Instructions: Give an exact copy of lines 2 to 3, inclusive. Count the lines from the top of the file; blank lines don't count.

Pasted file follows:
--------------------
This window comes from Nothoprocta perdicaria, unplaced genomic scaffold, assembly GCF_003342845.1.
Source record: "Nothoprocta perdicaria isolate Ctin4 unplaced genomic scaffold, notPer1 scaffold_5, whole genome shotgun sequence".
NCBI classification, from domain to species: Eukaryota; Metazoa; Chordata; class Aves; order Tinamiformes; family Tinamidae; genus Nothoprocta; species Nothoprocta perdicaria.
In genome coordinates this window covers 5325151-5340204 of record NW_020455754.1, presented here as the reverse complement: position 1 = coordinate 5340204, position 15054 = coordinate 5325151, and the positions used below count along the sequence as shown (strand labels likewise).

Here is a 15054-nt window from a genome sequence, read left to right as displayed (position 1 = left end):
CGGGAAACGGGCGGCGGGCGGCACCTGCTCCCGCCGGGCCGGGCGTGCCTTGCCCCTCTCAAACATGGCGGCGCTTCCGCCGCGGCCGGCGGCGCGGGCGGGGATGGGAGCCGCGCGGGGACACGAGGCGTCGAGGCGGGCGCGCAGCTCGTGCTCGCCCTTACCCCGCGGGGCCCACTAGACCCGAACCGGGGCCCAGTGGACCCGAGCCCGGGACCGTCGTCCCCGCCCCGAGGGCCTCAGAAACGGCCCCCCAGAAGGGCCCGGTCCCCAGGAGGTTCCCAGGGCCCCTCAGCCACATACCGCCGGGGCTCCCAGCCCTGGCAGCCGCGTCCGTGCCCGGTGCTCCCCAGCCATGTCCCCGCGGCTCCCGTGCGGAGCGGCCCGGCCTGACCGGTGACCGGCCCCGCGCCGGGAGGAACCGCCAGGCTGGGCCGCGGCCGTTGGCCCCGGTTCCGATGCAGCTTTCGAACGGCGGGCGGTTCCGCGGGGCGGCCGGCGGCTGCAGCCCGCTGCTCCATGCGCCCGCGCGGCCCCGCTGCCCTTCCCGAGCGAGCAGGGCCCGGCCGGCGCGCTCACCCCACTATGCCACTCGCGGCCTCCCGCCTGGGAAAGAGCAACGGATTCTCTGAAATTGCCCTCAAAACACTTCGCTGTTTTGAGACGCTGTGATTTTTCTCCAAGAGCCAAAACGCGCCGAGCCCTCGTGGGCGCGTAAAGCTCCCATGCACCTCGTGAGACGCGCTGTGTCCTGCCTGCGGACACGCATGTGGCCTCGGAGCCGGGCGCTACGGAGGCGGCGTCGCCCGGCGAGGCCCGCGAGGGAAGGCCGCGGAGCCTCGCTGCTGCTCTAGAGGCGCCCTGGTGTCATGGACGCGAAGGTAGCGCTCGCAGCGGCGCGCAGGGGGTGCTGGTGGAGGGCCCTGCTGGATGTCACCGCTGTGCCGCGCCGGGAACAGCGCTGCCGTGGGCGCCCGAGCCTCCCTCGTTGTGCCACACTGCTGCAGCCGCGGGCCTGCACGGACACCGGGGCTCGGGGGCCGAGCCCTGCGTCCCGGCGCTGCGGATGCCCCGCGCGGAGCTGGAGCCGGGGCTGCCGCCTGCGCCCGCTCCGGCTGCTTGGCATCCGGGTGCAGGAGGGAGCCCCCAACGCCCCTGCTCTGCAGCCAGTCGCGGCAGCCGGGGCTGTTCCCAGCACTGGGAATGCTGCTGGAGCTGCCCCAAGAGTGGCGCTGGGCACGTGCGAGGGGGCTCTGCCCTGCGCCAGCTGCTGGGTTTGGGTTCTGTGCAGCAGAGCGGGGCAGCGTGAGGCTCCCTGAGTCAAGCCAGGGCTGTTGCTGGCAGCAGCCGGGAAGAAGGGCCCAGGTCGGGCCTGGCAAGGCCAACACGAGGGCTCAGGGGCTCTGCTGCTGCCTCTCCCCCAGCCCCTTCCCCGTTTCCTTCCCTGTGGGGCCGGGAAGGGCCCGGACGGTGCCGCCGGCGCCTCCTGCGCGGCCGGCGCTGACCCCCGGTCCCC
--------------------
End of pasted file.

Source record: "Nothoprocta perdicaria isolate Ctin4 unplaced genomic scaffold, notPer1 scaffold_5, whole genome shotgun sequence".
NCBI classification, from domain to species: Eukaryota; Metazoa; Chordata; class Aves; order Tinamiformes; family Tinamidae; genus Nothoprocta; species Nothoprocta perdicaria.